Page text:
Learning Objectives:
  1. Attendees will be able to explain why time is so central to understanding the struggles of ADHD.
  2. Attendees will be able to describe how time horizon and temporal discounting explain many of the time management problems associated with ADHD.
  3. Attendees will be able to help clients be more effective and consistent.
Agenda:
  1. Big concept #1: Time horizon
    1. Definition: the further out in time an event is, the less likely we are to attend to it now
    2. Some people are more influenced by time horizon—e.g., those with ADHD
    3. Different goals with different time lines compete for our attention and action in each moment
  2. The basics of time management
    1. Time management sub-abilities
    2. Time management serves the future, not the present
    3. Time management requires attention management
  3. Big concept #2: Temporal discounting
    1. Definition: the further out in time a deadline is, the less we feel the potential consequences now
    2. Those with ADHD are especially influenced by time horizon and temporal discounting and therefore tend to be overly influenced by the present, at the cost of creating a better future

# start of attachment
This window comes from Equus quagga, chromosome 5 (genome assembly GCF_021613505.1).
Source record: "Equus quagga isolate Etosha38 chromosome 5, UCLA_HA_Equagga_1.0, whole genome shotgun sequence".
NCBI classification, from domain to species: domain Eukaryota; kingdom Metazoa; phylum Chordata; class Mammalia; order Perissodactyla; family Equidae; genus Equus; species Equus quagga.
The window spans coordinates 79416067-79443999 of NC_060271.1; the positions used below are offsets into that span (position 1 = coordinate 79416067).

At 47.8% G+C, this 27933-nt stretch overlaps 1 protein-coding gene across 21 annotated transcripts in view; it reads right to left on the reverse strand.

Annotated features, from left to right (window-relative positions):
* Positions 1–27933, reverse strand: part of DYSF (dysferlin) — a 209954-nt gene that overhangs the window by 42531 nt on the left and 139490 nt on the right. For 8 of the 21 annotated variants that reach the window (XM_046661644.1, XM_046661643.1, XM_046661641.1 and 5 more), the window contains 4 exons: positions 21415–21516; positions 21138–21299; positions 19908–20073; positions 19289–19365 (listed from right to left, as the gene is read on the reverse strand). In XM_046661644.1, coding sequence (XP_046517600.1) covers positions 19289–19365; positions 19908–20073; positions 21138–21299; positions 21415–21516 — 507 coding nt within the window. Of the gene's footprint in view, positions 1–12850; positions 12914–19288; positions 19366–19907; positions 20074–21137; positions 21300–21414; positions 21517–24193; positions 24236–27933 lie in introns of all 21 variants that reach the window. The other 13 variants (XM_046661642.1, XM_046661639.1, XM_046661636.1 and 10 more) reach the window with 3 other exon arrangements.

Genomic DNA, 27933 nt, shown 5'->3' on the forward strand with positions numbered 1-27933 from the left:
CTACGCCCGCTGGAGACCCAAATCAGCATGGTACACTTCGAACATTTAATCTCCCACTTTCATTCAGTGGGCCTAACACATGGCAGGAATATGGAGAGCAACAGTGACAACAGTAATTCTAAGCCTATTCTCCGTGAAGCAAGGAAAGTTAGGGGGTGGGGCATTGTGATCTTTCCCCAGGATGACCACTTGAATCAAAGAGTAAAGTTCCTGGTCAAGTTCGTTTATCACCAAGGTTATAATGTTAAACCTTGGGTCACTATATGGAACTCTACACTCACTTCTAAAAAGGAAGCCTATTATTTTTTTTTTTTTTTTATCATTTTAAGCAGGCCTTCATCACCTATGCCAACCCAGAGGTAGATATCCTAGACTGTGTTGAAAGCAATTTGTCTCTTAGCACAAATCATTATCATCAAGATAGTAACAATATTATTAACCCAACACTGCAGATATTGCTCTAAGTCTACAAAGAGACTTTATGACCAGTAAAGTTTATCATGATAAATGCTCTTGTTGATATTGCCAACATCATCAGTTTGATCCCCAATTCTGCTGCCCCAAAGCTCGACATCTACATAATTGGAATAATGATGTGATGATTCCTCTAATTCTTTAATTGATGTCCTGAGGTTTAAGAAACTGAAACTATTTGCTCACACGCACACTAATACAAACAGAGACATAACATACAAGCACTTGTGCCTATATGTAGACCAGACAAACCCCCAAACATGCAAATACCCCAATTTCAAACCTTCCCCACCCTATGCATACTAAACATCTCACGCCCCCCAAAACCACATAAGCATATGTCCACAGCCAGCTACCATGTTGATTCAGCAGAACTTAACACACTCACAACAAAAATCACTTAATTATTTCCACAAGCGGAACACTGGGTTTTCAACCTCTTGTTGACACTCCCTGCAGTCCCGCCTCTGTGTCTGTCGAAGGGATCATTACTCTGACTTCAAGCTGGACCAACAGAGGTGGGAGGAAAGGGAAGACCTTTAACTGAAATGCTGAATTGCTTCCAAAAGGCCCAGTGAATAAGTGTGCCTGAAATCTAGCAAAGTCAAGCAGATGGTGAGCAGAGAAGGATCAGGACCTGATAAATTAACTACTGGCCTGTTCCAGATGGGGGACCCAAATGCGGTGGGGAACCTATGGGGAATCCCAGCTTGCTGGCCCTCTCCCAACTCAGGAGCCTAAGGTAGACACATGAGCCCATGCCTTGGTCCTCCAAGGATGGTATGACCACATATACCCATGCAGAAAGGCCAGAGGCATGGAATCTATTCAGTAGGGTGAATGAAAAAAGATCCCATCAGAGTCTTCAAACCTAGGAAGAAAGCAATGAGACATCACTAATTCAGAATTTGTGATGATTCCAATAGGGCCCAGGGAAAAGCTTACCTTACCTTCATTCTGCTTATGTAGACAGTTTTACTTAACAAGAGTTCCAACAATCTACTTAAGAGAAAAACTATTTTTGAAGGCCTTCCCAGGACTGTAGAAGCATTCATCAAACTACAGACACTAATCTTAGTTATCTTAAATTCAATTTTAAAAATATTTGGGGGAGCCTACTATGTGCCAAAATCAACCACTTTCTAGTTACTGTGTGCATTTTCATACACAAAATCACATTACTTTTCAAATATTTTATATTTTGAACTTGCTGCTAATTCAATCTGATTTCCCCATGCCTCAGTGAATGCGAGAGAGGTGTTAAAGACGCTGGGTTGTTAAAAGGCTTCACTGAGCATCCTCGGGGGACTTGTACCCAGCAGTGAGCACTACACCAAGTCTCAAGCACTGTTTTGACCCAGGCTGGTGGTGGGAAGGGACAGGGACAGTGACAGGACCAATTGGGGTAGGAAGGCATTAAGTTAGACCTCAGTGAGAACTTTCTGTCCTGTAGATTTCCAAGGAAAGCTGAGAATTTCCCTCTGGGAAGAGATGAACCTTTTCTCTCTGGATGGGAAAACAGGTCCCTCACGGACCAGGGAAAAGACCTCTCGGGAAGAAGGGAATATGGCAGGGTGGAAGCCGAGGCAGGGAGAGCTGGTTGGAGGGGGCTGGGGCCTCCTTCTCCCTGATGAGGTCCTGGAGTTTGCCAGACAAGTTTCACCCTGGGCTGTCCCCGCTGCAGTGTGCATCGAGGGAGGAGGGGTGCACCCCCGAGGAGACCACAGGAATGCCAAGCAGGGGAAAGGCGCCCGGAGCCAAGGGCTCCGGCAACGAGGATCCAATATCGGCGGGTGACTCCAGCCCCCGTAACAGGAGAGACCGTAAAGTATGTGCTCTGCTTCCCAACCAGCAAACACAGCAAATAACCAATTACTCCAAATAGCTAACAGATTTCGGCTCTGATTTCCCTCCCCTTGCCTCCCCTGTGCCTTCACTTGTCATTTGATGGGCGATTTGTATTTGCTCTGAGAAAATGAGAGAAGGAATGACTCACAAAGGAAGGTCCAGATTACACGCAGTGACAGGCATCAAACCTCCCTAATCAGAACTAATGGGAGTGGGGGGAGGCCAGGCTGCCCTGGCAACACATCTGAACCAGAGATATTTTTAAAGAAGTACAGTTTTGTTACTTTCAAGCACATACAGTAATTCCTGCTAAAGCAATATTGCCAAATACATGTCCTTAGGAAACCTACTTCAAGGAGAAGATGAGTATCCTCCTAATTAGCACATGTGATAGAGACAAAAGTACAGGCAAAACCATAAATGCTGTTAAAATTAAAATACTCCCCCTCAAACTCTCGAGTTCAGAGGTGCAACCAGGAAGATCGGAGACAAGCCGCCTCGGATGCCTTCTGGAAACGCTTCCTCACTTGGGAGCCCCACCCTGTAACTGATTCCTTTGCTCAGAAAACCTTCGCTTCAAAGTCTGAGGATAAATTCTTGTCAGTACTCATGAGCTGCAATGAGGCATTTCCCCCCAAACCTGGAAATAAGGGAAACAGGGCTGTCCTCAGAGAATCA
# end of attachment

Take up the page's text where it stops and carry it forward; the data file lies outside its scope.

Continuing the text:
3. This tendency to favor the present over the future explains why those with ADHD struggle to perform consistently as expected
  4. See time by externalizing it
    1. Manage time better by first managing attention better
    2. Time management key concepts—the fundamentals of good strategies
    3. Help clients to use a schedule and to do list more effectively
  5. Feel the future by maximizing motivation
    1. The unofficial slogan of ADHD time management: By the time you feel it, it’s too late
    2. Five types of strategies to counterbalance the temptations of the present and thereby work towards a better future
    3. Help clients pause and picture to compensate for temporal discounting
Barkley, R.A. (1997). ADHD and the nature of self-control. NY: The Guilford Press. Barkley, R.A. (2012). Executive functions: What they are, how they work, and why they evolved. NY: The Guilford Press. Tuckman, A. (2012). Understand Your Brain, Get More Done: The ADHD Executive Functions Workbook. Plantation, FL: Specialty Press. Tuckman, A. (2019). ADHD After Dark: Better Sex Life, Better Relationship. NY: Routledge.

  • NEFESH International is recognized by the New York State Education Department’s State Board for Social Work as an Approved Provider of Continuing Education for Licensed Social Workers (#SW-0048), and by the NYSED’s State Board for Mental Health Practitioners as an Approved Provider of Continuing Education for Licensed Marriage and Family Therapists (#MFT-0046) and Licensed Mental Health Counselors (#MHC-0082).